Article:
2. Flanagan’s, ‘Narrow Road to the Deep North’ vs the Illiad

Book Review – Richard Flanagan’s The Narrow Road to the Deep North

***Spoiler alert***

Before I read this book, I knew what my Goodreads review would be – 5 stars with the comment, “It’s by Flanagan, what more is there to say?” Having read it, I now know there is a lot more to say…

This book could obliquely be summarised as shifting sands. It’s pushed in one direction at the same time being pulled back from another perspective and like a whirly-whirly you may have to fall out of its thrall to see what’s going on.

It begins with the main protagonist, Dorrigo Evans, and follows his stream of consciousness until he takes us back to WWII for a brief glimpse of the Middle East before ditching us into the mire of Siam. Here we spend a day with the Australian POWs toiling on Japan’s infamous human rights atrocity, the Siam to Burma railroad – the Death Railroad.

The cover of Richard Flanagan's The arrow Road to the Deep North over WWII newspaper articles and a map of Siam from before WWII.

With his beautifully poignant prose, Flanagan talks to us about human relationships – courage, stamina, small mindedness, cruelty, camaraderie, and the interrelatedness of personal plights and emotional/spiritual ones. Here the book loses its single protagonist and enfolds an ensemble of characters into its purview. This is where Flanagan excels. This is what I was expecting from him – catharsis – an overwhelming cleansing with pure admiration for the moral victory rising from enduring excruciating pain, outrage and achieving survival.

The book is written in several sections – this one can stand alone. It brings to mind Homer’s Illiad.

Both books describe episodes in wartime, including personal ones. Here each member of the POW community is placed within the framework of who they were before the war and how they relate to their fellow soldiers and antagonist in their harrowing present. Absent is a sense of God’s presence. The pagan gods of Olympus are part of the fabric of the War for Homer – whereas for Flanagan, if God exists he has forsaken the POWs. Flanagan’s heroes have only a community that has been thrust upon them by the commonality of being POWs together.

But the story doesn’t stop here. Rising above the muck of humanity is a story, or trope if you like, he has often told – one of pain, fatality, emotional distance and ultimately the redemptive power of love. He continues the stories of the soldiers he has introduced us to in the POW camp – both the Japanese persecutors and the Australian survivors.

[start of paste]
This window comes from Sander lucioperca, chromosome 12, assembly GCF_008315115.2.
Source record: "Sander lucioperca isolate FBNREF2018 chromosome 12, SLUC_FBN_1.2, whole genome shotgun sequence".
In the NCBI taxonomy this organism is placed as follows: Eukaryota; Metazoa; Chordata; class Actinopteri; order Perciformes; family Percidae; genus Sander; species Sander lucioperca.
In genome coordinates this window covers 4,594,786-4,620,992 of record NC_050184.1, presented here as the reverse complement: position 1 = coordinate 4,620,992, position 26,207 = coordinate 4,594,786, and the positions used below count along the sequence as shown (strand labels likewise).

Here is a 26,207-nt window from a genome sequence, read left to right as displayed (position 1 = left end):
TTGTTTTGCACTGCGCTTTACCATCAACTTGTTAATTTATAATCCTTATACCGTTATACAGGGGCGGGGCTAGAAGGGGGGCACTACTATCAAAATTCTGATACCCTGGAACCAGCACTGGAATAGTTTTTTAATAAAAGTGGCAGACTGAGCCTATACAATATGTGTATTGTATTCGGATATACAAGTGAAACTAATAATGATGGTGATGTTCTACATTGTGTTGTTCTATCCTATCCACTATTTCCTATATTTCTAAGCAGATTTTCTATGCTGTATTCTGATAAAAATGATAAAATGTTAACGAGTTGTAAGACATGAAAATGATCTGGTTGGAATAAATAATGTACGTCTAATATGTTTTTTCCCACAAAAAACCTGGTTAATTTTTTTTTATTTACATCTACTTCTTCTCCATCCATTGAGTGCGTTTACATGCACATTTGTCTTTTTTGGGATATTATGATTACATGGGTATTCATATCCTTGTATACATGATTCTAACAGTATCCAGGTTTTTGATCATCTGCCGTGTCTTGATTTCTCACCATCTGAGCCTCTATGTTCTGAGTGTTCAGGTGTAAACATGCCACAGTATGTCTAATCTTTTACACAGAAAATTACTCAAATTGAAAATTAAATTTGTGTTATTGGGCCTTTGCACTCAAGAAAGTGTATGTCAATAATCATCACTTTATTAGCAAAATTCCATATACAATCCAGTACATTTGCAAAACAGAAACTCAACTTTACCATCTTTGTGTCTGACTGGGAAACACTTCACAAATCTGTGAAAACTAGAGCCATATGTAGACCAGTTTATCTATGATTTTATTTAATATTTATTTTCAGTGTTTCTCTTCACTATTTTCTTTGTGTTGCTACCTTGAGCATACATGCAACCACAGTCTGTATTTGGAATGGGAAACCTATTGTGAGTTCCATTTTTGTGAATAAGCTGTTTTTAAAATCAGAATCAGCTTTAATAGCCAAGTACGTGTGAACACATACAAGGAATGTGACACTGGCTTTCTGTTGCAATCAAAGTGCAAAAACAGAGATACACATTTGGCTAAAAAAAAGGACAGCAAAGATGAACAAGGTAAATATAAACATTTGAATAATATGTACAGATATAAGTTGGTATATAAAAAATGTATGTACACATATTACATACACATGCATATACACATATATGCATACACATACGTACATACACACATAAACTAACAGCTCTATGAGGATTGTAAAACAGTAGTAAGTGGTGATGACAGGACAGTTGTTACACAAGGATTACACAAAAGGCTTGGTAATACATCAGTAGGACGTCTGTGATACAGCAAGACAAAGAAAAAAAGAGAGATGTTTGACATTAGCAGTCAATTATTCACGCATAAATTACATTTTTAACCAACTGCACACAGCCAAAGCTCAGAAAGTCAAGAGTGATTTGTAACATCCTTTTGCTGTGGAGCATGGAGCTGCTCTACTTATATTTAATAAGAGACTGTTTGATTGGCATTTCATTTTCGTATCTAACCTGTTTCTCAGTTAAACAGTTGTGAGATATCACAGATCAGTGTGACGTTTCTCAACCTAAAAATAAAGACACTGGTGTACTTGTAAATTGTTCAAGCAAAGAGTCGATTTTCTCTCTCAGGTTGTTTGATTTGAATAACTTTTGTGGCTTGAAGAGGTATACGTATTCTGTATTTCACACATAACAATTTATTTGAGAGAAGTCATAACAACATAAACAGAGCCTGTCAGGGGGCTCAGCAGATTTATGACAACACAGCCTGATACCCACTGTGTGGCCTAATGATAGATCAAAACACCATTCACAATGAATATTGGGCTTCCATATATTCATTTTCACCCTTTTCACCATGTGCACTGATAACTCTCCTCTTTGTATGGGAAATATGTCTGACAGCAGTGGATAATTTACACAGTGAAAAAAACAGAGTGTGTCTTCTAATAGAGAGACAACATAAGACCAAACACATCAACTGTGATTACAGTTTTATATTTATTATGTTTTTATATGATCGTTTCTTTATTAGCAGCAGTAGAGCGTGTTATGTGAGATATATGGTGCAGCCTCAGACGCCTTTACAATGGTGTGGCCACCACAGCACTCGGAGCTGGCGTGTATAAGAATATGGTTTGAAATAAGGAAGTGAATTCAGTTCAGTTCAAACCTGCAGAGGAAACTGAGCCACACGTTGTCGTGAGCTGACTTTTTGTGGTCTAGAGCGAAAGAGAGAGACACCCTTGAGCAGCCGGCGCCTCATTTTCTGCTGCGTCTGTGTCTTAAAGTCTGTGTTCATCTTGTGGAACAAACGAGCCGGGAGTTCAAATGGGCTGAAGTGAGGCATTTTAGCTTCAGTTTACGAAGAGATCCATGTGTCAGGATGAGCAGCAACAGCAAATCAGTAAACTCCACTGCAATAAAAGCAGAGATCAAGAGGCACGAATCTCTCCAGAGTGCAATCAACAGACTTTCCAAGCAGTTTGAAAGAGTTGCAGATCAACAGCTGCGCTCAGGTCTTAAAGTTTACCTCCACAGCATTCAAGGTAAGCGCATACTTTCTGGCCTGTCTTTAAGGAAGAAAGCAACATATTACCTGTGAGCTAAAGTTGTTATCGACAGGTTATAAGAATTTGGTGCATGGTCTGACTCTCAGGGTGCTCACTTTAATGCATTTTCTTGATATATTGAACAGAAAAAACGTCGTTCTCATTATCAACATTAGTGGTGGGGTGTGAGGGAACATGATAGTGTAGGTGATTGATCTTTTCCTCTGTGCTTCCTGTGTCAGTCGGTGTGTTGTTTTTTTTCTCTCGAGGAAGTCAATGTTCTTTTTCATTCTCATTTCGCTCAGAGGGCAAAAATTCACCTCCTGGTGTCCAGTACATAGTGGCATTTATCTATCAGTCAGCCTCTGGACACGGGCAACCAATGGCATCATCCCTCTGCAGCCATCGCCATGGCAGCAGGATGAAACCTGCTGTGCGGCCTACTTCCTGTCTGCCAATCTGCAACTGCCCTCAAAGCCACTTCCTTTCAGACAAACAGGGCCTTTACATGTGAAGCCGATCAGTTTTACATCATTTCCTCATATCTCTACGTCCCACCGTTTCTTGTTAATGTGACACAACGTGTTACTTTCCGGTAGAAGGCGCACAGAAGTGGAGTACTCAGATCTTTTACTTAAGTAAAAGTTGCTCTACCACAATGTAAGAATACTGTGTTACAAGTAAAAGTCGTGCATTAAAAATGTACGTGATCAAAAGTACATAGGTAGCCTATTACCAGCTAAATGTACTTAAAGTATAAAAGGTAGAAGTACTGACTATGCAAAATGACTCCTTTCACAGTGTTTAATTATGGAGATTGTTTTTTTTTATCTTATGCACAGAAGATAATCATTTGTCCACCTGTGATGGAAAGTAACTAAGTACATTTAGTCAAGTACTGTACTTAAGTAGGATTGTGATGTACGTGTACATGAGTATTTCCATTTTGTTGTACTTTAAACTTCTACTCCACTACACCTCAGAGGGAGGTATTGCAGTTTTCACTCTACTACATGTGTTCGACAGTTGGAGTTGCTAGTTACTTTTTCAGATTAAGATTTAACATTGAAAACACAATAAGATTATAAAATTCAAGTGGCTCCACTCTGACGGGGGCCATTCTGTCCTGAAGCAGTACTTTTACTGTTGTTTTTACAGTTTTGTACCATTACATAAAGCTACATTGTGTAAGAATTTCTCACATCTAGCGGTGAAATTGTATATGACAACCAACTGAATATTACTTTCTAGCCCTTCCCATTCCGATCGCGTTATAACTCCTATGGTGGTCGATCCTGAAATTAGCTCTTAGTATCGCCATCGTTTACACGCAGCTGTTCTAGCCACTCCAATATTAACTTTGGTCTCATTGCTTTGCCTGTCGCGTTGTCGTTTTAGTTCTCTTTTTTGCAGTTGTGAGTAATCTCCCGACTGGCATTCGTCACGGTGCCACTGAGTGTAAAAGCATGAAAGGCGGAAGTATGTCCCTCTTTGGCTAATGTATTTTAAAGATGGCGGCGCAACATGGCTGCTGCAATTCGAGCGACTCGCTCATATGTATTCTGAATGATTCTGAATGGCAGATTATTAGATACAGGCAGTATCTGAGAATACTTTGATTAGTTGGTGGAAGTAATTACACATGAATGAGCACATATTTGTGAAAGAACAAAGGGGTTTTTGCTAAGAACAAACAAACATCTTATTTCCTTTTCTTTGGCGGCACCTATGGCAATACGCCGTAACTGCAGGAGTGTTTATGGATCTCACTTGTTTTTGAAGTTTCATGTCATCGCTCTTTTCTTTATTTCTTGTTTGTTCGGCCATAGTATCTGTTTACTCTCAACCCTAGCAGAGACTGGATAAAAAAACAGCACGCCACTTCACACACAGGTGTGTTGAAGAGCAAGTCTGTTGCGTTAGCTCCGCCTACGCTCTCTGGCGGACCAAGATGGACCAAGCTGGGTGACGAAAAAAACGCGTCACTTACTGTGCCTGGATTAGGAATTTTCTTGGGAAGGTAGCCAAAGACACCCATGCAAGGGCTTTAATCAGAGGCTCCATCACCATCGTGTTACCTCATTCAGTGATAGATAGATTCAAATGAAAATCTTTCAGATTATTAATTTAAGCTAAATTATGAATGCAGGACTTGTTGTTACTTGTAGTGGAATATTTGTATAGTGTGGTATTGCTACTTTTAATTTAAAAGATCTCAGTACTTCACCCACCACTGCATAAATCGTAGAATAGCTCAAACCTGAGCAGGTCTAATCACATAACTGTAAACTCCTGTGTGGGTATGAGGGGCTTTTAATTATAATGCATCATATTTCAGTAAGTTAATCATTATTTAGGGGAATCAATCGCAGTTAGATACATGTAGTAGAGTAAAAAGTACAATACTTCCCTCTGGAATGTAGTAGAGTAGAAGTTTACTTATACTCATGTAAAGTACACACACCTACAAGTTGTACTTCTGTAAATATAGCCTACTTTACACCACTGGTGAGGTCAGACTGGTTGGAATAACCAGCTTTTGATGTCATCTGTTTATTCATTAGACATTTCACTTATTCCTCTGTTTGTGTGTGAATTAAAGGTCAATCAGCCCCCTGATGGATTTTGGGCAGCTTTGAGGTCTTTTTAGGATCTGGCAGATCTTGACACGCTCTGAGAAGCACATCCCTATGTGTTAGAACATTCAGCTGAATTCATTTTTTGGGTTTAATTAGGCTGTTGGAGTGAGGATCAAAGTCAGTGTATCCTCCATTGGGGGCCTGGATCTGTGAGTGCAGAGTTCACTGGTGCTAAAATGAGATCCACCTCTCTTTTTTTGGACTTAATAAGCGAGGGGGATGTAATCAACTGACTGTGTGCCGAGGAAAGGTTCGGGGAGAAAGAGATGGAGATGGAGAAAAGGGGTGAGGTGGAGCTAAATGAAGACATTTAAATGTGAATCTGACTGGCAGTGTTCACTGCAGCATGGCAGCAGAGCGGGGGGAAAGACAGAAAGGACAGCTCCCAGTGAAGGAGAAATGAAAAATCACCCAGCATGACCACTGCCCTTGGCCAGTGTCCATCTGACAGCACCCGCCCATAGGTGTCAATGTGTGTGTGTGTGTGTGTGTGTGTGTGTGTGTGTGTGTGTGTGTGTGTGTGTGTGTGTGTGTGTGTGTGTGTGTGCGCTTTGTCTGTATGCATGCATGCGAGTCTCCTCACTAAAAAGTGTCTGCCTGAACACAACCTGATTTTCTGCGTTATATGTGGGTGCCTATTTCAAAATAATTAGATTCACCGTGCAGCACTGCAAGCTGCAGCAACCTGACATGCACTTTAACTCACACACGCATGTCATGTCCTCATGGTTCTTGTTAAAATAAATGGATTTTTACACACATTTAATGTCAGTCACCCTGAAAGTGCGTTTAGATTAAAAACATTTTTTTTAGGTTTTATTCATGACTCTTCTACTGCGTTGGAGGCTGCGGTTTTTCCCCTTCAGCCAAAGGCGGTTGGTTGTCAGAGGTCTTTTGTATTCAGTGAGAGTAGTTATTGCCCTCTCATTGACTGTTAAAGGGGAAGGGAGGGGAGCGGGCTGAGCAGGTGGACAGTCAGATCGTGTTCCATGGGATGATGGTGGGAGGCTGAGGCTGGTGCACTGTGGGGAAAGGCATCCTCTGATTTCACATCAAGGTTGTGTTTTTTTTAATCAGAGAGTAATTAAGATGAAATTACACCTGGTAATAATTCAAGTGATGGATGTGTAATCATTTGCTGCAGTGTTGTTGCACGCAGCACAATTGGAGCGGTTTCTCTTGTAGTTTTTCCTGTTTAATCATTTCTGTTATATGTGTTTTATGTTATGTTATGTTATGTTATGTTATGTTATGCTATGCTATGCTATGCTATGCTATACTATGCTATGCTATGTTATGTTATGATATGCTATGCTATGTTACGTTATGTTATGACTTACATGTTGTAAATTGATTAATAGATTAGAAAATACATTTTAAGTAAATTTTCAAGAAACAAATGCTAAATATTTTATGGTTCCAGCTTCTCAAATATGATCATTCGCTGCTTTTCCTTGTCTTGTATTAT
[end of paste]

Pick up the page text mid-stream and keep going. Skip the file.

Having experienced the indifference, the superiority and the cruelty of the Japanese officers, as a reader we expect some sort of karmic release after the war. We don’t get one. This book is not about salving the atrocities of war – it iterates the waste, the pointlessness of war and to a slightly limited degree human existence.

A downer? Yes and no. No, in that Flanagan doesn’t say that life has no value. He is saying that love – the right kind of romantic/eros love – the type we stake our hopes upon for a happily ever after – not only gives life value but it can heal and uplift the soul.

Contradictorily, there is no happily ever after in this book: although for a brief moment on the Sydney Harbour Bridge we are teased with its possibility. Dorrigo Evans, the serial cheat doesn’t get a happy ending. It’s perhaps the morally correct ending he deserves – if you believe his fiancé didn’t realise she was lying when she reported to him the death of his lover, Amy. If you believe his fiancé lied, then perhaps she too deserved the life he gave her. Their marriage was for Dorrigo more soul destroying than his experiences in the prison camp – for there his memories and thoughts of Amy sustained him.

In the denouement, if we are looking for justice and retribution via karma, we don’t get it. What we see in Nakamura, the cruel war criminal, is the redemptive power of love and family. Over time, Nakamura realises the love of the woman he chose to marry. He becomes a gentle, moral man who no one, not even himself, can reconcile with the monster he was during the war. He goes on to live a full life surrounded by family, warmth and respect – a better life than the majority of the returning Australian POWs.

Having travelled life’s path with Dorrigo can we say whether he is a good man? He was a war hero. He risked his life for his family, despite being emotionally absent and transferring to them a pattern of broken expectations to live by. He lived by the social expectations of the times – had he flouted social expectations and conventions and not married Ella and not committed his flagrant infidelities would he have been a good man?

More to the point, could he have been a good man had he married the right woman? Flanagan drives this point almost all the way home. But do we believe him? Without a Happily-Ever-After for the main character, how can a message about the redemptive power of love between man and a woman be plausible?

Perhaps Mr Flanagan needed to read a romance or two.

For a further discussion about the romance/love story elements of this book:

1.Flanagan’s Narrow Road to the Deep North vs Tolstoy